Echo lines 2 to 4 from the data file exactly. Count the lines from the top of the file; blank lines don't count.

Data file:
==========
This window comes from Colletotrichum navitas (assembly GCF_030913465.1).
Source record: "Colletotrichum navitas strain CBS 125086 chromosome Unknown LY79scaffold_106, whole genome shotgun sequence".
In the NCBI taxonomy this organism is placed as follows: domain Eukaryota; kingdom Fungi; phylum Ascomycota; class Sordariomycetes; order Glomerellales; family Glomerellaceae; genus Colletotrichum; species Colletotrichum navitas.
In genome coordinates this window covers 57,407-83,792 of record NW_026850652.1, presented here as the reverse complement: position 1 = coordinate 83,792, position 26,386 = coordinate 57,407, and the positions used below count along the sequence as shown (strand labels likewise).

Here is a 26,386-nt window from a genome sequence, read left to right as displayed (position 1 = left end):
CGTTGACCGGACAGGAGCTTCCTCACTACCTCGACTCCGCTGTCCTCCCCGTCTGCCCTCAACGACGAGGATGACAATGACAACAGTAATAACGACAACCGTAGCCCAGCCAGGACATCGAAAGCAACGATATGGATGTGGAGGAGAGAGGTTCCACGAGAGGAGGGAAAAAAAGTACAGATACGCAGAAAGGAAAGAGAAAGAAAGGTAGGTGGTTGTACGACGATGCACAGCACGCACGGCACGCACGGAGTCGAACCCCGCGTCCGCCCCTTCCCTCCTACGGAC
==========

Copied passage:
Source record: "Colletotrichum navitas strain CBS 125086 chromosome Unknown LY79scaffold_106, whole genome shotgun sequence".
In the NCBI taxonomy this organism is placed as follows: domain Eukaryota; kingdom Fungi; phylum Ascomycota; class Sordariomycetes; order Glomerellales; family Glomerellaceae; genus Colletotrichum; species Colletotrichum navitas.
In genome coordinates this window covers 57,407-83,792 of record NW_026850652.1, presented here as the reverse complement: position 1 = coordinate 83,792, position 26,386 = coordinate 57,407, and the positions used below count along the sequence as shown (strand labels likewise).